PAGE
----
Dried lotus harvesting clears for new spring blooms
The undulating lotus flowers in the West Lake withered during the autumn but their dried stems continued to add a poetic vibe through February to inspire the shutterbugs.
But as they may stifle the sprouting of new lotus seeds in the upcoming spring, local authorities started on February 14 to harvest the dried plants to create a favorable environment for new life.
"We clean them up to better protect the famed West Lake lotus, since the decayed lotus may cause water pollution when the temperatures rise," said Yu Yangyang, vice director of the Water Management Department of West Lake Scenic Area.
"A new machine that could go 15 centimeters deep underwater has been installed on the boat. It has a faster cutting speed and higher efficiency than manual work. The harvest process has been increased by over 30 percent compared to previous years. All the dead lotus would be transformed into organic fertilizer," said Yu.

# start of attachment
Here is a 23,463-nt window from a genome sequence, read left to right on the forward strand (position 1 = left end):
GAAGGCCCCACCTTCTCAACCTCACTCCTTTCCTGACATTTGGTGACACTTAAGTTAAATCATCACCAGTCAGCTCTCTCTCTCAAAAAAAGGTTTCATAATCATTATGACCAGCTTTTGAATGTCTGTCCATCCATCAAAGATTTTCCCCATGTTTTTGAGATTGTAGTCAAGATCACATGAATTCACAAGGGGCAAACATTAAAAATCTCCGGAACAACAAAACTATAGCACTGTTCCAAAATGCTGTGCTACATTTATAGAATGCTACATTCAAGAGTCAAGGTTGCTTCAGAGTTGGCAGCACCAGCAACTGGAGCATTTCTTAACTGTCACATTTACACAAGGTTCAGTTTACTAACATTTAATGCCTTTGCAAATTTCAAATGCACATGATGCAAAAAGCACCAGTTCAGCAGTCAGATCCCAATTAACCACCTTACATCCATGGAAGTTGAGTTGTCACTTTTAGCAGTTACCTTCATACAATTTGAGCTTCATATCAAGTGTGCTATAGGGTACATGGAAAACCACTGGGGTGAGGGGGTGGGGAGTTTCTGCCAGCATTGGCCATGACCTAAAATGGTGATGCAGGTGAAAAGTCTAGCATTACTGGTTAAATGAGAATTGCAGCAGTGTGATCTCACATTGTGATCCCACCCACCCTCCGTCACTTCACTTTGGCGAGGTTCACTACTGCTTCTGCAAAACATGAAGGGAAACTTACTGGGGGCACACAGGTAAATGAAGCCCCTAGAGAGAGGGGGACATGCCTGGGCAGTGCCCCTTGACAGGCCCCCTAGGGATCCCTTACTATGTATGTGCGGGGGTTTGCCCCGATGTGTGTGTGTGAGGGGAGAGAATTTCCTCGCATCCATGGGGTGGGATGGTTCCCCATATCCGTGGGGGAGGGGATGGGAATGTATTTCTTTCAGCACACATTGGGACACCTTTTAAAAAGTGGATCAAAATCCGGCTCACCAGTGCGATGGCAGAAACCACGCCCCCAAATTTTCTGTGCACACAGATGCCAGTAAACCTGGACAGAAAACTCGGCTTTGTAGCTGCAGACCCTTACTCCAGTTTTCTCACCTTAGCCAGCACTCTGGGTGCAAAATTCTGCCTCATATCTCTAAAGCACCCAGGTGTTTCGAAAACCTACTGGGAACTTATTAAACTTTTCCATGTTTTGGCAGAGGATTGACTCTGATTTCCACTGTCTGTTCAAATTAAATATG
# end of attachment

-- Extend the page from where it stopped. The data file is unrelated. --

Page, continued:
The lotus flowers in the West Lake were eulogized in proses and poems by scholars in ancient times and keep attracting swarms of visitors in modern times. However, their long-lasting beauty cannot be maintained without many years of maintenance work.
Generally, the first group of buds open in late May and early June. April is the key period as the stems and roots are budding underwater. Workers need to fence the lotus area to protect plants from attacks by fish.
The abundance of wild aquatic plants in the lake starts to squeeze the available area for the lotus in early May, so workers are required to clear them out for the lotus.
In midsummer, pink and white lotus flowers are in full bloom. To create more space for the densely dotted plants, workers are dispatched to pluck leaves and seedpods between late July and August.
The fresh seedpods that taste refreshing and aromatic are available to buy in August.